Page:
AbstractAccording to the standard story, the basic structure of modern constitutional law emerged from a clash between two great constitutional visions: the laissez-faire constitutionalism of the so-called Lochner Era and the progressive vision concisely summarized in footnote four of United States v. Carolene Products. The standard story omits a third great constitutional vision: labor's constitution of freedom. In the early twentieth century, American workers advanced their own interpretations of the Constitution, often in opposition to those of the Supreme Court. Workers did not wait for judicial approval to put their constitutional vision into practice. Having declared laws unconstitutional, they endeavored to strike them down through noncompliance and direct action.
The article begins by setting forth a theoretical model of constitutional insurgency, focusing on the roles played by popular rights consciousness, direct popular power, and professional legal representation in achieving constitutional change. It then presents a detailed case study of constitutional insurgency. In January of 1920, the Kansas state legislature enacted the Kansas Industrial Court Act, the most ambitious piece of American labor legislation prior to the Wagner Act. Although the Industrial Court ruled in favor of workers more often than not, the American Federation of Labor declared the law unconstitutional under the Thirteenth Amendment, and ten thousand Kansas coal miners staged a four-month winter strike “against the political powers of the state of Kansas, monopoly, [and] the industrial court law.” The article tells the story and examines the dynamics of this insurgency from the level of the miners’ local unions on up to the United States Supreme Court.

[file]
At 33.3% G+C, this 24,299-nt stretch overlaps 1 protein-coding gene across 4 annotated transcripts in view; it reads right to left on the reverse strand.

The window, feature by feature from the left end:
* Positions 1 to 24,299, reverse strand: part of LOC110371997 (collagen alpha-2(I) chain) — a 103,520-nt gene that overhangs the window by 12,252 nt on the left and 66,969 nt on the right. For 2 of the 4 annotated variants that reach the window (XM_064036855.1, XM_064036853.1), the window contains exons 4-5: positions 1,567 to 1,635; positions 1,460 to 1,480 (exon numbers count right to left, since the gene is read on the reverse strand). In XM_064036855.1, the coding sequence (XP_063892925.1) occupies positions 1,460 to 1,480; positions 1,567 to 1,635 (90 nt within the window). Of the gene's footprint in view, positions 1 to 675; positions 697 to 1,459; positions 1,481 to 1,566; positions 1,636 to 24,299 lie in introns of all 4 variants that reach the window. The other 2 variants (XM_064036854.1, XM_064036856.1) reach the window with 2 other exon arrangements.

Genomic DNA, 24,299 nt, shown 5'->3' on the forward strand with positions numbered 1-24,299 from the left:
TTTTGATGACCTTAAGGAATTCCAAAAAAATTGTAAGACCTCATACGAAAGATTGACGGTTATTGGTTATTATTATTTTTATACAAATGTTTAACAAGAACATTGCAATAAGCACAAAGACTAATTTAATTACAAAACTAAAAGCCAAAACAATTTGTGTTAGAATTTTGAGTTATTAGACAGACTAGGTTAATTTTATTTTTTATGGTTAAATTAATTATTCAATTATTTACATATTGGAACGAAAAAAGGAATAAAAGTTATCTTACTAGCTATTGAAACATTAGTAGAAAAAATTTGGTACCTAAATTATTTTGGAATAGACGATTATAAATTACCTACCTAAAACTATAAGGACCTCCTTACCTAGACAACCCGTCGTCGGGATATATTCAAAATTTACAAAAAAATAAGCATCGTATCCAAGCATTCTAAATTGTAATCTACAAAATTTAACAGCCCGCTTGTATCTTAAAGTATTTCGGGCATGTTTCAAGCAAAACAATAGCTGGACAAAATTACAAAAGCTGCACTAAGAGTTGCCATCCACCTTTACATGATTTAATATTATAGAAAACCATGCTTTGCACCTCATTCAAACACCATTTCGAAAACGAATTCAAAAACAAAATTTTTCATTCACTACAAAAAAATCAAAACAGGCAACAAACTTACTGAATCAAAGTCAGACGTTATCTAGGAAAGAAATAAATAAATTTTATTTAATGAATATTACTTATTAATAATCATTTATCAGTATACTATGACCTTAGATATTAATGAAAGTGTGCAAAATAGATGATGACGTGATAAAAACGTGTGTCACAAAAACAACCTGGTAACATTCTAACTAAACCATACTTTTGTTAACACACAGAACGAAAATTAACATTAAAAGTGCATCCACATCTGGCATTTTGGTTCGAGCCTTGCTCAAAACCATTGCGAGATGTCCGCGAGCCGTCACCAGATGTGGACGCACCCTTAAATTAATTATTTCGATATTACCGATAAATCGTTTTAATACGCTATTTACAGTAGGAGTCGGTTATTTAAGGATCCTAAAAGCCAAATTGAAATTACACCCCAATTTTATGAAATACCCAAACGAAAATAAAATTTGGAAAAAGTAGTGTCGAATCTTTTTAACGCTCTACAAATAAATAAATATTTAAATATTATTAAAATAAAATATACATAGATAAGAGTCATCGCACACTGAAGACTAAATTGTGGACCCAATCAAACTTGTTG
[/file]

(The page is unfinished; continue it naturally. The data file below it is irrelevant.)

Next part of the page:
SubjectsThirteenth Amendment, Right to strike, Progressivism, Lochner Era, Popular constitutionalism, Kansas Industrial Court Act
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